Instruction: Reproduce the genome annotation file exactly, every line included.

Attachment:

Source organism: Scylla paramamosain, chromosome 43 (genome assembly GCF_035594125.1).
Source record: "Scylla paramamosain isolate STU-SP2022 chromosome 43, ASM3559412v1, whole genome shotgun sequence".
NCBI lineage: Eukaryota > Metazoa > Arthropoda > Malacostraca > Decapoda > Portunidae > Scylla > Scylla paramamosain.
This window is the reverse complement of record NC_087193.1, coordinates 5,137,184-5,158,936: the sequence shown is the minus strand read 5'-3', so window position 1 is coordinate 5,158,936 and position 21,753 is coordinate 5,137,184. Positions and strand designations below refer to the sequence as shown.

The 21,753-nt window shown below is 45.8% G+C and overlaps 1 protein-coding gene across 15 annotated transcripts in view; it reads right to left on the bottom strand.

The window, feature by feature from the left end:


Source organism: Scylla paramamosain, chromosome 43 (genome assembly GCF_035594125.1).
Source record: "Scylla paramamosain isolate STU-SP2022 chromosome 43, ASM3559412v1, whole genome shotgun sequence".
NCBI lineage: Eukaryota > Metazoa > Arthropoda > Malacostraca > Decapoda > Portunidae > Scylla > Scylla paramamosain.
This window is the reverse complement of record NC_087193.1, coordinates 5,137,184-5,158,936: the sequence shown is the minus strand read 5'-3', so window position 1 is coordinate 5,158,936 and position 21,753 is coordinate 5,137,184. Positions and strand designations below refer to the sequence as shown.

The 21,753-nt window shown below is 45.8% G+C and overlaps 1 protein-coding gene across 15 annotated transcripts in view; it reads right to left on the bottom strand.

The window, feature by feature from the left end: